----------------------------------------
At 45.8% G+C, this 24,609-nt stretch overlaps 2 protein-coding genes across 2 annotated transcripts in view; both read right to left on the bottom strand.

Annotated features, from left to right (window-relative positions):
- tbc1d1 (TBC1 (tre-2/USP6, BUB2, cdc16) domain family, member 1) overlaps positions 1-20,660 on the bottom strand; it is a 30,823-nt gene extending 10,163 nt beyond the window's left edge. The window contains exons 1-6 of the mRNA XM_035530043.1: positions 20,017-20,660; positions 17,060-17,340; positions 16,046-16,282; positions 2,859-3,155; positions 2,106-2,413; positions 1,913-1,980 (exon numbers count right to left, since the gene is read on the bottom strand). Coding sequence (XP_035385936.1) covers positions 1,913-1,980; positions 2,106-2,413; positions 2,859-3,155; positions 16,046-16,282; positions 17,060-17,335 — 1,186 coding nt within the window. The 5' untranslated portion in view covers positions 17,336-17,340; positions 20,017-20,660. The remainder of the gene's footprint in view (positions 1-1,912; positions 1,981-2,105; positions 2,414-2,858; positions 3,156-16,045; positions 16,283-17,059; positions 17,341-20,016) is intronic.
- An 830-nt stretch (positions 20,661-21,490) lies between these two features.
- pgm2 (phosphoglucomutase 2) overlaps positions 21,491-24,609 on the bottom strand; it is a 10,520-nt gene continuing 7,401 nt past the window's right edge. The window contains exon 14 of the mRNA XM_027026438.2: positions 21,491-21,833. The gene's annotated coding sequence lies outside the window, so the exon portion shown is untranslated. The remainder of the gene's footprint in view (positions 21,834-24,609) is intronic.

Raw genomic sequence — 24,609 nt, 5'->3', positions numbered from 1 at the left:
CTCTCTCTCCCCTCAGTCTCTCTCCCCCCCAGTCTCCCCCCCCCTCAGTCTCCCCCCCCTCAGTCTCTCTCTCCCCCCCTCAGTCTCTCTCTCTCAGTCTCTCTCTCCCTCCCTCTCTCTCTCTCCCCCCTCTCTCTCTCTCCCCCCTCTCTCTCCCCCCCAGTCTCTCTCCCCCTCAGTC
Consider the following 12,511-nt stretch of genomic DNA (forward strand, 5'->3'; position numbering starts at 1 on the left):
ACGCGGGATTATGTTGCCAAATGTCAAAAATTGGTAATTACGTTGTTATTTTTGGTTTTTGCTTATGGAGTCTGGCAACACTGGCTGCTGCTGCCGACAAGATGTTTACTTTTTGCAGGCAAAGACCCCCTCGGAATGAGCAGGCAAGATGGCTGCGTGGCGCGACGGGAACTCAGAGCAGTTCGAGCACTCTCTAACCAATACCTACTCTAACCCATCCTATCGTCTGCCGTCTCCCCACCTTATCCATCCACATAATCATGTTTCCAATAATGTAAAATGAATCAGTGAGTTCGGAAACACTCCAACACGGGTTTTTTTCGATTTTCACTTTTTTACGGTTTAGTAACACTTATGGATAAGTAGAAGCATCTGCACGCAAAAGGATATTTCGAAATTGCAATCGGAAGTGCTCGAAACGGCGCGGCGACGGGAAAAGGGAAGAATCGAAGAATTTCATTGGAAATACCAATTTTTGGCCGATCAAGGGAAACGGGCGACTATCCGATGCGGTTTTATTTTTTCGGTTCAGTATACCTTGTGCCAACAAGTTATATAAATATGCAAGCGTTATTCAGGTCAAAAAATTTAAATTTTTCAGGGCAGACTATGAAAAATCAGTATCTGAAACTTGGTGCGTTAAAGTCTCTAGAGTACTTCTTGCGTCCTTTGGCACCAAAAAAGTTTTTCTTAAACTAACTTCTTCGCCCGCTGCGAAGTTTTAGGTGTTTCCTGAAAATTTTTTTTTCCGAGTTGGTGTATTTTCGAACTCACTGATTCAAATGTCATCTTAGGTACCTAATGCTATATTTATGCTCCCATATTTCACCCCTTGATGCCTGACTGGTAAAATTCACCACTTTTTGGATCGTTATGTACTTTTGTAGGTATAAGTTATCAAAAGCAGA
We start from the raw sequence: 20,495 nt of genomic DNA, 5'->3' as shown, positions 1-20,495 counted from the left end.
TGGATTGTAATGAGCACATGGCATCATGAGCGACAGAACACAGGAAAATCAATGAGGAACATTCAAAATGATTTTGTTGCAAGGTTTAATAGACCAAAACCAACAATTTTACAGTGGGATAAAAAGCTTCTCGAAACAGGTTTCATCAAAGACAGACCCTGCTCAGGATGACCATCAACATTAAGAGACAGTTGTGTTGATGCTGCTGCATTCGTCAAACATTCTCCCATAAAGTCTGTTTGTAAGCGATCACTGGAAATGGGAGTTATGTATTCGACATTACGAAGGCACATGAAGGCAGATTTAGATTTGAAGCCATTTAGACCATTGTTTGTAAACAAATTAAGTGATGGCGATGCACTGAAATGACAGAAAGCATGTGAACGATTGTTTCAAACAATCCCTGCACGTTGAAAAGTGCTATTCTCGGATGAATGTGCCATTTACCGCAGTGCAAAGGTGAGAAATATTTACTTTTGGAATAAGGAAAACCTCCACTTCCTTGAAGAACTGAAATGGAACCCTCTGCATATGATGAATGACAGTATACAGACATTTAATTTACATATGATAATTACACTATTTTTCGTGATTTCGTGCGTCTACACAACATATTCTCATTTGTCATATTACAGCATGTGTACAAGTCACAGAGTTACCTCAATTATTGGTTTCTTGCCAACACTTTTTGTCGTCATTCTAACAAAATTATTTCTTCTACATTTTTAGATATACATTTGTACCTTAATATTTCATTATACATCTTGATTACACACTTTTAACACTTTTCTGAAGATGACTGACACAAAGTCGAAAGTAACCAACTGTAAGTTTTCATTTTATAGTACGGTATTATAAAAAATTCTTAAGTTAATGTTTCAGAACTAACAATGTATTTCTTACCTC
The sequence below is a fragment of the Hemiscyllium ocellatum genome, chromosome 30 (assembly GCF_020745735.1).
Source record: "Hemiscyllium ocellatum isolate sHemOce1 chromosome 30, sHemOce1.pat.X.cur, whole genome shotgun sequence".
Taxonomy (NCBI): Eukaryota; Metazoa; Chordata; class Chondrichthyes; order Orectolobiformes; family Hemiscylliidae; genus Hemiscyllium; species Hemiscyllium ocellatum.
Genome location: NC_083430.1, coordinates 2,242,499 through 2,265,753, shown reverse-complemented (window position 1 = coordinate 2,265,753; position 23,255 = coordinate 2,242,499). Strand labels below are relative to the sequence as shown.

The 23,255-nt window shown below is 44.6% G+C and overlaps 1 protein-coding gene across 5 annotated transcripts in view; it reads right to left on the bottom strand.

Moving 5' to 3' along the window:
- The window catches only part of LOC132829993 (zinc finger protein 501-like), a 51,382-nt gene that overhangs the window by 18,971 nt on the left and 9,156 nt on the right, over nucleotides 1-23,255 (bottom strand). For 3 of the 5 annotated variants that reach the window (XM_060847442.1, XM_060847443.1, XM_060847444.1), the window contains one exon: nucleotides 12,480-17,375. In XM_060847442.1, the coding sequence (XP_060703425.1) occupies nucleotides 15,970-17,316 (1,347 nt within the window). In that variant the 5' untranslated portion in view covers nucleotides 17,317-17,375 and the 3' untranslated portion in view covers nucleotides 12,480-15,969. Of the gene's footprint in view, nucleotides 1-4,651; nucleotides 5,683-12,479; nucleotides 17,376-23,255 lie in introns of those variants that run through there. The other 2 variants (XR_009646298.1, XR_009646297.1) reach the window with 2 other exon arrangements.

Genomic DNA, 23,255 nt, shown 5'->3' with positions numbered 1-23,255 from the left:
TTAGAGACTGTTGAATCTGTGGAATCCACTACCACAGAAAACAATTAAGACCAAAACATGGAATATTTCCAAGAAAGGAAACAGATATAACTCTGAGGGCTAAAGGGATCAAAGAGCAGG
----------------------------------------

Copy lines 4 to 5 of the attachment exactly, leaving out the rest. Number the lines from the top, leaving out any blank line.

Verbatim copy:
- An 830-nt stretch (positions 20,661-21,490) lies between these two features.
- pgm2 (phosphoglucomutase 2) overlaps positions 21,491-24,609 on the bottom strand; it is a 10,520-nt gene continuing 7,401 nt past the window's right edge. The window contains exon 14 of the mRNA XM_027026438.2: positions 21,491-21,833. The gene's annotated coding sequence lies outside the window, so the exon portion shown is untranslated. The remainder of the gene's footprint in view (positions 21,834-24,609) is intronic.